26 Zitate (Scopus)


Background: Recent research on the "embodiment of emotion" implies that experiencing an emotion may involve perceptual, somatovisceral, and motor feedback aspects. For example, manipulations of facial expression and posture appear to induce emotional states and influence how affective information is processed. The present study investigates whether performance monitoring, a cognitive process known to be under heavy control of the dopaminergic system, is modulated by induced facial expressions. In particular, we focused on the error-related negativity, an electrophysiological correlate of performance monitoring. Methods/Principal Findings: During a choice reaction task, participants held a Chinese chop stick either horizontally between the teeth ("smile" condition) or, in different runs, vertically ("no smile") with the upper lip. In a third control condition, no chop stick was used ("no stick"). It could be shown on a separate sample that the facial feedback procedure is feasible to induce mild changes in positive affect. In the ERP sample, the smile condition, hypothesized to lead to an increase in dopaminergic activity, was associated with a decrease of ERN amplitude relative to "no smile" and "no stick" conditions. Conclusion: Embodying emotions by induced facial expressions leads to a changes in the neural correlates of error detection. We suggest that this is due to the joint influence of the dopaminergic system on positive affect and performance monitoring.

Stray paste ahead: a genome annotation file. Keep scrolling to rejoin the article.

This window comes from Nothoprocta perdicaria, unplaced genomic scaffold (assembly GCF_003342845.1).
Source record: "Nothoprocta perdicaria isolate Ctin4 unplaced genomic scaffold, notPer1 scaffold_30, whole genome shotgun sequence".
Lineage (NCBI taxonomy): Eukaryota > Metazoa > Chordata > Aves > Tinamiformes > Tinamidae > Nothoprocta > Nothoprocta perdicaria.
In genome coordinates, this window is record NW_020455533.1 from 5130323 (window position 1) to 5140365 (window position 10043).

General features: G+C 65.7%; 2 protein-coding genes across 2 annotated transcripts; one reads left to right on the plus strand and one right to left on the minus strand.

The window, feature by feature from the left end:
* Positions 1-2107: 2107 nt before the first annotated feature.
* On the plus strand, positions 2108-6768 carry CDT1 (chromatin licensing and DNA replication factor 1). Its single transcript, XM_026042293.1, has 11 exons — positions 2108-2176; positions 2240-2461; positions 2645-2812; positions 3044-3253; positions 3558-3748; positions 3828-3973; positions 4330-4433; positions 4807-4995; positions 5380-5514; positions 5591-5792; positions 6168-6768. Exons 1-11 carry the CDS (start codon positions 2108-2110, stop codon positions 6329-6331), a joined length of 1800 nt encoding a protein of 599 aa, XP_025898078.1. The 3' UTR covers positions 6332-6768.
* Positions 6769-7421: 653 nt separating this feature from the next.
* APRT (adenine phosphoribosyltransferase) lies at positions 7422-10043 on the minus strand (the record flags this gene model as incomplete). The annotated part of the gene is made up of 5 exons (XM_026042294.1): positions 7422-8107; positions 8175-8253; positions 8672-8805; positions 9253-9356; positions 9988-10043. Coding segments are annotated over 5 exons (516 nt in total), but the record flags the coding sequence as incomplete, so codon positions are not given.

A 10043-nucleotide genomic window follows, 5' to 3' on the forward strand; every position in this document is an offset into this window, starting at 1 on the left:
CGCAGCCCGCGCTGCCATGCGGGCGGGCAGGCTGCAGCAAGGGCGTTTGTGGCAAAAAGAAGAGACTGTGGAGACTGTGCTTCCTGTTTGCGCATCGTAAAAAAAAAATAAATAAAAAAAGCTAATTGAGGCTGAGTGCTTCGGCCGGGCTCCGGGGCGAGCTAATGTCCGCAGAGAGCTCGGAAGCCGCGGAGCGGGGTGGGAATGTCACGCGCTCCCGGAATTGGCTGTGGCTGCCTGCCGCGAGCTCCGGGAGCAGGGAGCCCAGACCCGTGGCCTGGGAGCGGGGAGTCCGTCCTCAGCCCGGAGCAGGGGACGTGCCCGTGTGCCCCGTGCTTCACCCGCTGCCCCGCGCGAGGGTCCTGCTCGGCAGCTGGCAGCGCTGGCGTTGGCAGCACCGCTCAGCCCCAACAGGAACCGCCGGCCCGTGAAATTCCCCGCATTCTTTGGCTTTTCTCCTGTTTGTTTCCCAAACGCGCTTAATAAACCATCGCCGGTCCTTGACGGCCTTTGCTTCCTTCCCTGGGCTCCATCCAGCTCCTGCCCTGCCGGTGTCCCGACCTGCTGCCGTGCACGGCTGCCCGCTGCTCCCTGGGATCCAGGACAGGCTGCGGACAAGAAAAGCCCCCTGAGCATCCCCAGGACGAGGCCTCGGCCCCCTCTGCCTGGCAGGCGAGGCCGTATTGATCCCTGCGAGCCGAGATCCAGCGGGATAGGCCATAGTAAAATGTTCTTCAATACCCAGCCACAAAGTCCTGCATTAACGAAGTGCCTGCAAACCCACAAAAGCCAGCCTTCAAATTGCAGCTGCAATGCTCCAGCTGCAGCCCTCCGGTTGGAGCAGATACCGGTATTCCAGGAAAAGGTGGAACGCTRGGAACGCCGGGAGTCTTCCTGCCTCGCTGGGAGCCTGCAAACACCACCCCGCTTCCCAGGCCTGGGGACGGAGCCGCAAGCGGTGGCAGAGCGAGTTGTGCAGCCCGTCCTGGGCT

ZeitschriftPLoS ONE
PublikationsstatusVeröffentlicht - 01.06.2009

Strategische Forschungsbereiche und Zentren

  • Forschungsschwerpunkt: Gehirn, Hormone, Verhalten - Center for Brain, Behavior and Metabolism (CBBM)


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